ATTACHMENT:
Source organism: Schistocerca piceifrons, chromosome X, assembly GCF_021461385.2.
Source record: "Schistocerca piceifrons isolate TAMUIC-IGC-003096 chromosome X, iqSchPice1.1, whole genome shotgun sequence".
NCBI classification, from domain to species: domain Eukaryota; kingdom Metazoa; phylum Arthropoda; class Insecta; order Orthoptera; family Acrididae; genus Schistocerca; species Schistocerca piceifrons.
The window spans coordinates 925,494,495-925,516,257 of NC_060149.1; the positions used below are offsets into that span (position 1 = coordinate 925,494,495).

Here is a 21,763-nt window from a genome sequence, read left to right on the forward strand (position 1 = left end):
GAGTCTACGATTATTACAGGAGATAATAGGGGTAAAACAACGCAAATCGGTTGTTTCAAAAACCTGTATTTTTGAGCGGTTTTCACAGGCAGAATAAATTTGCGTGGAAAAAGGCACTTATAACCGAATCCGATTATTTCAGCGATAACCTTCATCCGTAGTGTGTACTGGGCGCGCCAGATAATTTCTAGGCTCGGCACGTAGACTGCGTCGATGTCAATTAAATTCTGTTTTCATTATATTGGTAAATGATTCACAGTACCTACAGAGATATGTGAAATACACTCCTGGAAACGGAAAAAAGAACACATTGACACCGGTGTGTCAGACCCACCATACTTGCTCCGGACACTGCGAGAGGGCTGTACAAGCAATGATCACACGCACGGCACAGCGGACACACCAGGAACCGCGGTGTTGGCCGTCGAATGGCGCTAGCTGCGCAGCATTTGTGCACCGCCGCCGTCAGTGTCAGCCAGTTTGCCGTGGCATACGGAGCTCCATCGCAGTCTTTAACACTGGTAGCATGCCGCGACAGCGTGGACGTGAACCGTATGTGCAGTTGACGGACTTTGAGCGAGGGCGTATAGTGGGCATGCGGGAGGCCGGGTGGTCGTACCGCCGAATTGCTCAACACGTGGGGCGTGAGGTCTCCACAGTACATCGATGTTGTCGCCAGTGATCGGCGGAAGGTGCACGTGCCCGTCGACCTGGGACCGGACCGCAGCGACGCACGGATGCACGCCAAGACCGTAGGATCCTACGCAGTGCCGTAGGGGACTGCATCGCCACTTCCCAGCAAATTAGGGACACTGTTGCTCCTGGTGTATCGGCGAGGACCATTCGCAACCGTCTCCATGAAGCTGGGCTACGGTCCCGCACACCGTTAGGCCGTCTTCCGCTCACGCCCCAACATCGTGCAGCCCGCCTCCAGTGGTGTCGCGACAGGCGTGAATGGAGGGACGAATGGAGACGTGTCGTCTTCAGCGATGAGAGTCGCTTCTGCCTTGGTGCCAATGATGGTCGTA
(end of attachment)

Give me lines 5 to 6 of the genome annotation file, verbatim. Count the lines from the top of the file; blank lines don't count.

Here is a 21,763-nt window from a genome sequence, read left to right on the forward strand (position 1 = left end):
GAGTCTACGATTATTACAGGAGATAATAGGGGTAAAACAACGCAAATCGGTTGTTTCAAAAACCTGTATTTTTGAGCGGTTTTCACAGGCAGAATAAATTTGCGTGGAAAAAGGCACTTATAACCGAATCCGATTATTTCAGCGATAACCTTCATCCGTAGTGTGTACTGGGCGCGCCAGATAATTTCTAGGCTCGGCACGTAGACTGCGTCGATGTCAATTAAATTCTGTTTTCATTATATTGGTAAATGATTCACAGTACCTACAGAGATATGTGAAATACACTCCTGGAAACGGAAAAAAGAACACATTGACACCGGTGTGTCAGACCCACCATACTTGCTCCGGACACTGCGAGAGGGCTGTACAAGCAATGATCACACGCACGGCACAGCGGACACACCAGGAACCGCGGTGTTGGCCGTCGAATGGCGCTAGCTGCGCAGCATTTGTGCACCGCCGCCGTCAGTGTCAGCCAGTTTGCCGTGGCATACGGAGCTCCATCGCAGTCTTTAACACTGGTAGCATGCCGCGACAGCGTGGACGTGAACCGTATGTGCAGTTGACGGACTTTGAGCGAGGGCGTATAGTGGGCATGCGGGAGGCCGGGTGGTCGTACCGCCGAATTGCTCAACACGTGGGGCGTGAGGTCTCCACAGTACATCGATGTTGTCGCCAGTGATCGGCGGAAGGTGCACGTGCCCGTCGACCTGGGACCGGACCGCAGCGACGCACGGATGCACGCCAAGACCGTAGGATCCTACGCAGTGCCGTAGGGGACTGCATCGCCACTTCCCAGCAAATTAGGGACACTGTTGCTCCTGGTGTATCGGCGAGGACCATTCGCAACCGTCTCCATGAAGCTGGGCTACGGTCCCGCACACCGTTAGGCCGTCTTCCGCTCACGCCCCAACATCGTGCAGCCCGCCTCCAGTGGTGTCGCGACAGGCGTGAATGGAGGGACGAATGGAGACGTGTCGTCTTCAGCGATGAGAGTCGCTTCTGCCTTGGTGCCAATGATGGTCGTA